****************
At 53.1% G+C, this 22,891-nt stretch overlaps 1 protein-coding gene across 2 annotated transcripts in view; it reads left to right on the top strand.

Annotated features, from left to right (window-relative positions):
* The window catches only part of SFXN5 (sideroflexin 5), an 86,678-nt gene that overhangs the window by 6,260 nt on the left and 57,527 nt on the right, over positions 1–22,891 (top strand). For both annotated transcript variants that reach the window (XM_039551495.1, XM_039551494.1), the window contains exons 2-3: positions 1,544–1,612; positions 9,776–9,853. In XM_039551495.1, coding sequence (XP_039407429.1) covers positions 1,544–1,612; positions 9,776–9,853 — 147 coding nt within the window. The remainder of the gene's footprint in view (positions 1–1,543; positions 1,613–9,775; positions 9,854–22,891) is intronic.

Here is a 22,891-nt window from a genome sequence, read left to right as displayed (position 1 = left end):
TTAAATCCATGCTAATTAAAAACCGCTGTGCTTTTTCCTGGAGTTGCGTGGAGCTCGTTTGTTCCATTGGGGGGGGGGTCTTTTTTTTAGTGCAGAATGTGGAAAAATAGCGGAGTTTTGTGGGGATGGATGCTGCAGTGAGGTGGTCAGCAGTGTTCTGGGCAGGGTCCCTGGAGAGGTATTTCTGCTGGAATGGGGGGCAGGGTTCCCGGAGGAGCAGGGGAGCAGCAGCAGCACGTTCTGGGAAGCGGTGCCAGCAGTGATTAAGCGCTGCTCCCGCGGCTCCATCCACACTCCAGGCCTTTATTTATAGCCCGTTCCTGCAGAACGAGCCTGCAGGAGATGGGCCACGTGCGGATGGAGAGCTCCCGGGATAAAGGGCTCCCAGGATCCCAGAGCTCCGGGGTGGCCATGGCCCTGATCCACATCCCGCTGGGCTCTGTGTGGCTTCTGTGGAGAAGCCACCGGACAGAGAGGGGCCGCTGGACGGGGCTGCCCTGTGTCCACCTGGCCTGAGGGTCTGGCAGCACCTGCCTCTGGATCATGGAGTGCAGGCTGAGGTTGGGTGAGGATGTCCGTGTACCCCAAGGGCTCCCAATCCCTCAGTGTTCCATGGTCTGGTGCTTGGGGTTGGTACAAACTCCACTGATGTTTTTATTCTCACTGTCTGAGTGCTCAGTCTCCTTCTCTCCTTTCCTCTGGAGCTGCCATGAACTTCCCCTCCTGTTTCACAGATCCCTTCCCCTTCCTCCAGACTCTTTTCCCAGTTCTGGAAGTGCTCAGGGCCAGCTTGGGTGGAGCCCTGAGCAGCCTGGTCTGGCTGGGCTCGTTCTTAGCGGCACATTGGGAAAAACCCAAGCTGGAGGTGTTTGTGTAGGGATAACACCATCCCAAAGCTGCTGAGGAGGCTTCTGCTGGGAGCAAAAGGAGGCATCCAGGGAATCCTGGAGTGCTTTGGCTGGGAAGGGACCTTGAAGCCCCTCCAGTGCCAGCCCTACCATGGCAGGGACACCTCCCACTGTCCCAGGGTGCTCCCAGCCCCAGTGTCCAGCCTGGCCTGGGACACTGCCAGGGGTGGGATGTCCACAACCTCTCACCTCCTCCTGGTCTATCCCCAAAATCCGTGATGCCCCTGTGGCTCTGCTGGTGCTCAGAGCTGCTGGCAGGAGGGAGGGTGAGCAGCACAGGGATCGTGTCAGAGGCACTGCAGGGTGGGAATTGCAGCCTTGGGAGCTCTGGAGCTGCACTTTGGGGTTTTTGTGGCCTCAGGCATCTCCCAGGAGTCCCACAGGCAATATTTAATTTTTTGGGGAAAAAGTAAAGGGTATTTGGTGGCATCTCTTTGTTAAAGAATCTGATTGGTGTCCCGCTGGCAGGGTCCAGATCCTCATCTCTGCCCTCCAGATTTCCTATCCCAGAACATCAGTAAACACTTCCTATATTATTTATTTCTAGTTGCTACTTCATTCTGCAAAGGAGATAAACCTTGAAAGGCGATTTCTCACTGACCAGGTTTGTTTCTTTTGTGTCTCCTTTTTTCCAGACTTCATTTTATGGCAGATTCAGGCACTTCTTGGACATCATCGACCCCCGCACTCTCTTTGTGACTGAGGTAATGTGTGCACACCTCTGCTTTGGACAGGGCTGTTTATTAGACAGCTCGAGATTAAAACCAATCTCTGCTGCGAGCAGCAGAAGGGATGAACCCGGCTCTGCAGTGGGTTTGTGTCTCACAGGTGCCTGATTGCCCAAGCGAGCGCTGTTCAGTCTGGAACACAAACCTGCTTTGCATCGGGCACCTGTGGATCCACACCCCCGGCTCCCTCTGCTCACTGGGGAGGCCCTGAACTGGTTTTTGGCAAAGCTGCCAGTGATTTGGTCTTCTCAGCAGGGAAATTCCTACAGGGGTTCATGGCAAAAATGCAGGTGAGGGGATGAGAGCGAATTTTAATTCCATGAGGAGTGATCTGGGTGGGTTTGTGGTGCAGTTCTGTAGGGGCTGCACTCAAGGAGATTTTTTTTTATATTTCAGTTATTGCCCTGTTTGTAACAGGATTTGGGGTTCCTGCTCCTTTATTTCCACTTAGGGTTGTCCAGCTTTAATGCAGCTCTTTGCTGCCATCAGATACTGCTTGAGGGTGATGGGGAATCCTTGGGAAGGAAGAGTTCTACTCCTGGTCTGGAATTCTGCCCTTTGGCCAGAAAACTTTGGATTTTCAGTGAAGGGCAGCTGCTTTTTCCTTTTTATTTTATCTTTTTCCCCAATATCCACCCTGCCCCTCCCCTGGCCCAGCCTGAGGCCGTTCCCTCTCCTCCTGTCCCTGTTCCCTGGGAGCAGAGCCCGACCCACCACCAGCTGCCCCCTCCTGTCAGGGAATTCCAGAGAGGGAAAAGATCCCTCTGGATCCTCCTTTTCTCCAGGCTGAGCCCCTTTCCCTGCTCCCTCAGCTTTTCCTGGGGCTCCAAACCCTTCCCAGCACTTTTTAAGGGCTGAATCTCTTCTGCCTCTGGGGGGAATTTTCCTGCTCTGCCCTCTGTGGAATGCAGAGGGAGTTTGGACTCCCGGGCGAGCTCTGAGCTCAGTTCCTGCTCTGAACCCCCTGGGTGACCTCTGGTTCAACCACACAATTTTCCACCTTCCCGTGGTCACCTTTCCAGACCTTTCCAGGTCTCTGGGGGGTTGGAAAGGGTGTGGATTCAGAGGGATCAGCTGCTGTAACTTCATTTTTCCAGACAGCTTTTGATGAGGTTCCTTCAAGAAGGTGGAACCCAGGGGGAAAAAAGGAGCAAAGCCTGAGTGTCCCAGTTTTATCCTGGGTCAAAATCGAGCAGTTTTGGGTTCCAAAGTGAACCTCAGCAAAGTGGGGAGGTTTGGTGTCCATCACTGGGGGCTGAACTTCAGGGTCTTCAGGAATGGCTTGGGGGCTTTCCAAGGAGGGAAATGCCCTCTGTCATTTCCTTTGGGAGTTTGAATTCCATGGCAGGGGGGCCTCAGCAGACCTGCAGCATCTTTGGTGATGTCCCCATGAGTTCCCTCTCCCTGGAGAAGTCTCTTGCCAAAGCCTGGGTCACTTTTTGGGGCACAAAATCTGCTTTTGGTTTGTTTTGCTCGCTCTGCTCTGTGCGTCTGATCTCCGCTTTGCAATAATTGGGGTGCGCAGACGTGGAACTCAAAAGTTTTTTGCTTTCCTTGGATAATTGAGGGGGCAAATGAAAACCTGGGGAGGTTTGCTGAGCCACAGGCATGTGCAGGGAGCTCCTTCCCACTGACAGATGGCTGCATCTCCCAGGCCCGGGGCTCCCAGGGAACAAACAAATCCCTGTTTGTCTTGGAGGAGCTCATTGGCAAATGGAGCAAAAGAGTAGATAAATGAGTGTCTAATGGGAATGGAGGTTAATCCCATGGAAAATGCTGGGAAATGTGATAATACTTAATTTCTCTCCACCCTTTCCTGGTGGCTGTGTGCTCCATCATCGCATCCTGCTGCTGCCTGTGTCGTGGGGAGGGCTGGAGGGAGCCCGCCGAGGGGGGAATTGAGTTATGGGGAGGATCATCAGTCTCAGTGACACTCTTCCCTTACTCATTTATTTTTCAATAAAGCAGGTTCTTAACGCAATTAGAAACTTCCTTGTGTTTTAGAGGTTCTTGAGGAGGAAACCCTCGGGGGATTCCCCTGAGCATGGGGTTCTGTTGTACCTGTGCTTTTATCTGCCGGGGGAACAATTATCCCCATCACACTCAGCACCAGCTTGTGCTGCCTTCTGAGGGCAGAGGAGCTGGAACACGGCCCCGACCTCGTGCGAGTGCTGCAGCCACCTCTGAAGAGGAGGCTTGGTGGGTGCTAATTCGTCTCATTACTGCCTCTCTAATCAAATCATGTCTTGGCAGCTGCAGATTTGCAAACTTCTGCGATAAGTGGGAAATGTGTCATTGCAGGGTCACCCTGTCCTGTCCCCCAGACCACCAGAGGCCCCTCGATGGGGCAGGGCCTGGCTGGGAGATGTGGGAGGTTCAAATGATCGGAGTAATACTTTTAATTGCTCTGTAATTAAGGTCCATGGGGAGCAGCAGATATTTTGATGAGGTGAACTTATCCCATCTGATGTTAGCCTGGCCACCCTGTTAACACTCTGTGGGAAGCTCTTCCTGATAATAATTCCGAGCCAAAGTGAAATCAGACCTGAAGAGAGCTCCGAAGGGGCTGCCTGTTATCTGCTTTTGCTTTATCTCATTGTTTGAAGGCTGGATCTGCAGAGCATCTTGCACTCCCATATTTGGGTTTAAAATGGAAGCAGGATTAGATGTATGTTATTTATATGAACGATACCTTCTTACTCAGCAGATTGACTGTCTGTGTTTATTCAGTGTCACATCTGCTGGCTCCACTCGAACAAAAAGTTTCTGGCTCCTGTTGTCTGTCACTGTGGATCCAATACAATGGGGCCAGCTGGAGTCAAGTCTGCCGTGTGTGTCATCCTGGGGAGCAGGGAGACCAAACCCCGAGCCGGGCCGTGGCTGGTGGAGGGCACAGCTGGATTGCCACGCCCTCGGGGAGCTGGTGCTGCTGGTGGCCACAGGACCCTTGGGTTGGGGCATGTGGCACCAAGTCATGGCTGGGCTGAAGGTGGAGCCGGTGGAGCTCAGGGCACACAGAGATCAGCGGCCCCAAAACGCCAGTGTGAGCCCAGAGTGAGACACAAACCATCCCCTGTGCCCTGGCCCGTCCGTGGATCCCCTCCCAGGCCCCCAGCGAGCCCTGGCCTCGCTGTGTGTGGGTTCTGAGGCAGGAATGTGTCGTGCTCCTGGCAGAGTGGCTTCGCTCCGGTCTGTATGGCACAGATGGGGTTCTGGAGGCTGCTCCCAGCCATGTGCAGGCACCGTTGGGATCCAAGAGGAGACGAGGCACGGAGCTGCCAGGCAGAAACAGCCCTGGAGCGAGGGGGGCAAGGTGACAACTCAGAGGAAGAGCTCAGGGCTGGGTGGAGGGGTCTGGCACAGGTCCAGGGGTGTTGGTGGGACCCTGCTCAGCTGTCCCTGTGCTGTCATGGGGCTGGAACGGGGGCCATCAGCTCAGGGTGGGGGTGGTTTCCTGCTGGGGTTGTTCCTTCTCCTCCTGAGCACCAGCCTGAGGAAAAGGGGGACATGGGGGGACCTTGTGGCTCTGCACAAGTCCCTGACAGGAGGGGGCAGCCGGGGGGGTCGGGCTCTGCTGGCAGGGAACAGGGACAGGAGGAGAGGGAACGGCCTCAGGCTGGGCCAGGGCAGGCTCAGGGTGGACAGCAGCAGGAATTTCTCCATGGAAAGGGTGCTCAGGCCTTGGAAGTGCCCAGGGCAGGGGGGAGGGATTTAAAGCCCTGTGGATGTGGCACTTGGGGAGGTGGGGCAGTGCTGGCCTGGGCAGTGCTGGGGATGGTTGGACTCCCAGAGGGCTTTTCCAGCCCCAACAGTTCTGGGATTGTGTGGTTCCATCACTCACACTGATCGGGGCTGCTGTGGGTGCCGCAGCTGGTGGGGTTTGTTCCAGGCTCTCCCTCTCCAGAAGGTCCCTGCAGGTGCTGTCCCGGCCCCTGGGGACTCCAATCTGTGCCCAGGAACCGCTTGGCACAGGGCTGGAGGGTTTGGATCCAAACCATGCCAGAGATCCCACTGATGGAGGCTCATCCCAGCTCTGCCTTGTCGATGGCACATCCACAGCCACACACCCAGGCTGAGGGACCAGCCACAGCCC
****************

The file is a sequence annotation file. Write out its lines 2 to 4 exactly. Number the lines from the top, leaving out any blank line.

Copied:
Annotated features, from left to right (window-relative positions):
* The window catches only part of SFXN5 (sideroflexin 5), an 86,678-nt gene that overhangs the window by 6,260 nt on the left and 57,527 nt on the right, over positions 1–22,891 (top strand). For both annotated transcript variants that reach the window (XM_039551495.1, XM_039551494.1), the window contains exons 2-3: positions 1,544–1,612; positions 9,776–9,853. In XM_039551495.1, coding sequence (XP_039407429.1) covers positions 1,544–1,612; positions 9,776–9,853 — 147 coding nt within the window. The remainder of the gene's footprint in view (positions 1–1,543; positions 1,613–9,775; positions 9,854–22,891) is intronic.

Here is a 22,891-nt window from a genome sequence, read left to right as displayed (position 1 = left end):